This month, I’m diving into the subject of bariatric design for a trends piece for Healthcare Design magazine’s July issue. While it’s a topic we’ve covered in the past, it’s one that continues to evolve and grow in importance as obesity rates in the United States continue to rise and more patients seek care.

According to the Centers for Disease Control and Prevention, there’s been a dramatic increase in obesity in the U.S. over the last 20 years, with more than one-third of U.S. adults and approximately 17 percent of children and adolescents aged 2-19 years considered obese.

Efforts have been made in recent years to raise awareness of the issue, with much of the focus going to nutrition and exercise, and there’s proof it’s starting to make a difference: From 2003-2010, the prevalence of obesity decreased slightly from 15.21 to 14.94 percent among low-income preschool children, according to a study by the Pediatric Nutrition Surveillance System (PedNSS).

While patients may be better educated on healthy food choices or the need to get 30 minutes of exercise each day, healthcare organizations’ efforts to address bariatric patient needs seem to be slower to evolve. Part of this may stem from a lack of guidelines and knowledge of specific considerations that need to be made, not just related to layout, but also equipment and furnishings.

A question posed on HCD’s LinkedIn Group, The Healthcare Design Connection, asked for a good rule of thumb for specifying bariatric seating in a clinic waiting environment. How much was enough? The post drew lots of discussion and comments, with advice ranging from 10 percent of the furniture in waiting rooms to be bariatric designed up to 20 percent. Others said their rule of thumb was to make it all accessible. Lots of advice but clearly not a consensus on what’s the best practice.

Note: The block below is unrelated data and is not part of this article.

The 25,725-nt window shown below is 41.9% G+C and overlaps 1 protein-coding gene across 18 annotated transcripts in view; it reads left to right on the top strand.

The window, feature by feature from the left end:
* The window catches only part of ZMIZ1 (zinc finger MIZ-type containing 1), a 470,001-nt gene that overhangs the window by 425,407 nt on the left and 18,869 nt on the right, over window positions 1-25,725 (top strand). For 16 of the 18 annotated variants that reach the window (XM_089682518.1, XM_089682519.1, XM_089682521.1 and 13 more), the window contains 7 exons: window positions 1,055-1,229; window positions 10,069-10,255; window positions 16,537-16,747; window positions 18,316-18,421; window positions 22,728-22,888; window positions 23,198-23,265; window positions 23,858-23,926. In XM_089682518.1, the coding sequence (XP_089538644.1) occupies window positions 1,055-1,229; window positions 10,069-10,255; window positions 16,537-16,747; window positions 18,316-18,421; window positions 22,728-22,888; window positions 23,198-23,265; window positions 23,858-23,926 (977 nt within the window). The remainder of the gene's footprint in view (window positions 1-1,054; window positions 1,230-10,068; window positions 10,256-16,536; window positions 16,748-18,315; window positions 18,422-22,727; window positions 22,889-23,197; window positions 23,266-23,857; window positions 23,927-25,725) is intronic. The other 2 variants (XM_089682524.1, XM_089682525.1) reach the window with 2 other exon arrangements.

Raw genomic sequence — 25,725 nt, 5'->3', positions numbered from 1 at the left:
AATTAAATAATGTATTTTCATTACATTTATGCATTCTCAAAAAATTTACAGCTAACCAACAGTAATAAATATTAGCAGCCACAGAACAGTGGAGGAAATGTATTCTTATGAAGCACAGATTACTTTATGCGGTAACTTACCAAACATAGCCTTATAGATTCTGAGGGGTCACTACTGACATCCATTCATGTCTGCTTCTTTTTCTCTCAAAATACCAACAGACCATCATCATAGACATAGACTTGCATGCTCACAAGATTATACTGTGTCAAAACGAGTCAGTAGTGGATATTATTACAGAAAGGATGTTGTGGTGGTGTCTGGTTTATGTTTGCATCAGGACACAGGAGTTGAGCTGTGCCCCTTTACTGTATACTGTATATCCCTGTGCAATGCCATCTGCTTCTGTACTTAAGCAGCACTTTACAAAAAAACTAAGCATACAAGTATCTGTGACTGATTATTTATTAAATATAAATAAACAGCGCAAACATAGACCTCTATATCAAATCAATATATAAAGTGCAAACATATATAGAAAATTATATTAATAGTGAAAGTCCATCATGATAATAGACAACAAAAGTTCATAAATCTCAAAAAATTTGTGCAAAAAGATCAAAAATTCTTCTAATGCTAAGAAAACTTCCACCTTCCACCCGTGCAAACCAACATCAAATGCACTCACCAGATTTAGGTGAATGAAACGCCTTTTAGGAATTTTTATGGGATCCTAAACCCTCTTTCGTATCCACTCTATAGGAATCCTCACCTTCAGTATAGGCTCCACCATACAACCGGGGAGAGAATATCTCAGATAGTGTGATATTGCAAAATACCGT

It’s important to address this specific area of design for several reasons. One, with the pending silver tsunami, obesity among older Americans is likely to become a greater problem. There’s also the issue of liability and employee safety. Last but not least, healthcare organizations need to offer safe and dignified care for all patients. That means going beyond thinking about one particular care area to addressing the entire patient experience. Do you have the right equipment in your bathrooms? Can your entrances and doorways accommodate bariatric equipment? Does your space include patients’ family members, since studies show bariatric patients are likely to have overweight family members?  Does your staff know how to treat bariatric patients in a way that makes them feel welcome and cared for?

As the architects, designers, and owners serving the healthcare community, do you think we’re doing enough to address bariatric needs in our facilities? What would you to see happen next? Share your thoughts here or email me at